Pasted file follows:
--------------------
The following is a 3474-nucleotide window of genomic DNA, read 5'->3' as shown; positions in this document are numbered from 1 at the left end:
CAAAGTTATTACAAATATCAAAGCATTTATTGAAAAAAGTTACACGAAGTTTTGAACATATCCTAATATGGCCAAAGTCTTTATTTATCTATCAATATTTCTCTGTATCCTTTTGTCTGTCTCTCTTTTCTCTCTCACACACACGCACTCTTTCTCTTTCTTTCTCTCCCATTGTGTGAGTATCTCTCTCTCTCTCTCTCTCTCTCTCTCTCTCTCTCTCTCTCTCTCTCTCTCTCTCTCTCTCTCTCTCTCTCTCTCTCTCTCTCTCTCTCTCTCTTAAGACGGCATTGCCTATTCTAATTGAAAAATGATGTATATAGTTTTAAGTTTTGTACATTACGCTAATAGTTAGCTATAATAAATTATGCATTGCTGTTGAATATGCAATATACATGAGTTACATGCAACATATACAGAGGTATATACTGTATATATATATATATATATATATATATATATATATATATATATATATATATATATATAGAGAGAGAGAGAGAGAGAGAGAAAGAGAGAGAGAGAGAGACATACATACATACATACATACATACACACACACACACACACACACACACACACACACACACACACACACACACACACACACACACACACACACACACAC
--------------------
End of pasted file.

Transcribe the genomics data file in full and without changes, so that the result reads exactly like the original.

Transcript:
The following is a 3474-nucleotide window of genomic DNA, read 5'->3' as shown; positions in this document are numbered from 1 at the left end:
CAAAGTTATTACAAATATCAAAGCATTTATTGAAAAAAGTTACACGAAGTTTTGAACATATCCTAATATGGCCAAAGTCTTTATTTATCTATCAATATTTCTCTGTATCCTTTTGTCTGTCTCTCTTTTCTCTCTCACACACACGCACTCTTTCTCTTTCTTTCTCTCCCATTGTGTGAGTATCTCTCTCTCTCTCTCTCTCTCTCTCTCTCTCTCTCTCTCTCTCTCTCTCTCTCTCTCTCTCTCTCTCTCTCTCTCTCTCTCTCTCTCTCTCTCTTAAGACGGCATTGCCTATTCTAATTGAAAAATGATGTATATAGTTTTAAGTTTTGTACATTACGCTAATAGTTAGCTATAATAAATTATGCATTGCTGTTGAATATGCAATATACATGAGTTACATGCAACATATACAGAGGTATATACTGTATATATATATATATATATATATATATATATATATATATATATATATATATATATATAGAGAGAGAGAGAGAGAGAGAGAAAGAGAGAGAGAGAGAGACATACATACATACATACATACATACACACACACACACACACACACACACACACACACACACACACACACACACACACACACACACACACACACACACAC